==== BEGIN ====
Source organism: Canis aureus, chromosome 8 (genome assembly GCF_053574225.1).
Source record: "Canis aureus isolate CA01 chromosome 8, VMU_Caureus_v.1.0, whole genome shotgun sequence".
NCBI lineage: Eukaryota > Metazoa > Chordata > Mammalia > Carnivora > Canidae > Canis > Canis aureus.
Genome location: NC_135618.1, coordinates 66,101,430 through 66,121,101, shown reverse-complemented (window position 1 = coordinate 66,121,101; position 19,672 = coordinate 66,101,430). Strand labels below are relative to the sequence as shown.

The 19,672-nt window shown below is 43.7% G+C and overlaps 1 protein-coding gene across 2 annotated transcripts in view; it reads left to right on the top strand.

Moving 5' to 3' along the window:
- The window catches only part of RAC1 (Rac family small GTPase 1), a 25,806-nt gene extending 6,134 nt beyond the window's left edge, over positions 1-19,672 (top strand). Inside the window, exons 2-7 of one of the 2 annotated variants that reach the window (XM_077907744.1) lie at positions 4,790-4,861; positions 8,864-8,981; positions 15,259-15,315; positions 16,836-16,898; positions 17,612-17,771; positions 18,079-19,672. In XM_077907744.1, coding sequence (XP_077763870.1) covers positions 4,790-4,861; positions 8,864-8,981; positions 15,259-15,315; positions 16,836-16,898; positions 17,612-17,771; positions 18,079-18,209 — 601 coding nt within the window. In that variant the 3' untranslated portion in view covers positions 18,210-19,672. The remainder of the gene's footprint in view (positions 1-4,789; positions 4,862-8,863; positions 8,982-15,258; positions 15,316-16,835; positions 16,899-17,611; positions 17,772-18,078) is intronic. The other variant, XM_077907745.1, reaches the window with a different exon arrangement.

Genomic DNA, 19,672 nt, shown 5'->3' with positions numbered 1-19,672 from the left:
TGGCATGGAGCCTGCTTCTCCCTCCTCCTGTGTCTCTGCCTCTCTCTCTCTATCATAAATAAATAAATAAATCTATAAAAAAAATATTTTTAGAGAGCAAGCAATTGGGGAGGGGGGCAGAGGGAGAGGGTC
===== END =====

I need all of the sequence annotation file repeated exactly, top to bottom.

Source organism: Canis aureus, chromosome 8 (genome assembly GCF_053574225.1).
Source record: "Canis aureus isolate CA01 chromosome 8, VMU_Caureus_v.1.0, whole genome shotgun sequence".
NCBI lineage: Eukaryota > Metazoa > Chordata > Mammalia > Carnivora > Canidae > Canis > Canis aureus.
Genome location: NC_135618.1, coordinates 66,101,430 through 66,121,101, shown reverse-complemented (window position 1 = coordinate 66,121,101; position 19,672 = coordinate 66,101,430). Strand labels below are relative to the sequence as shown.

The 19,672-nt window shown below is 43.7% G+C and overlaps 1 protein-coding gene across 2 annotated transcripts in view; it reads left to right on the top strand.

Moving 5' to 3' along the window:
- The window catches only part of RAC1 (Rac family small GTPase 1), a 25,806-nt gene extending 6,134 nt beyond the window's left edge, over positions 1-19,672 (top strand). Inside the window, exons 2-7 of one of the 2 annotated variants that reach the window (XM_077907744.1) lie at positions 4,790-4,861; positions 8,864-8,981; positions 15,259-15,315; positions 16,836-16,898; positions 17,612-17,771; positions 18,079-19,672. In XM_077907744.1, coding sequence (XP_077763870.1) covers positions 4,790-4,861; positions 8,864-8,981; positions 15,259-15,315; positions 16,836-16,898; positions 17,612-17,771; positions 18,079-18,209 — 601 coding nt within the window. In that variant the 3' untranslated portion in view covers positions 18,210-19,672. The remainder of the gene's footprint in view (positions 1-4,789; positions 4,862-8,863; positions 8,982-15,258; positions 15,316-16,835; positions 16,899-17,611; positions 17,772-18,078) is intronic. The other variant, XM_077907745.1, reaches the window with a different exon arrangement.

Genomic DNA, 19,672 nt, shown 5'->3' with positions numbered 1-19,672 from the left:
TGGCATGGAGCCTGCTTCTCCCTCCTCCTGTGTCTCTGCCTCTCTCTCTCTATCATAAATAAATAAATAAATCTATAAAAAAAATATTTTTAGAGAGCAAGCAATTGGGGAGGGGGGCAGAGGGAGAGGGTC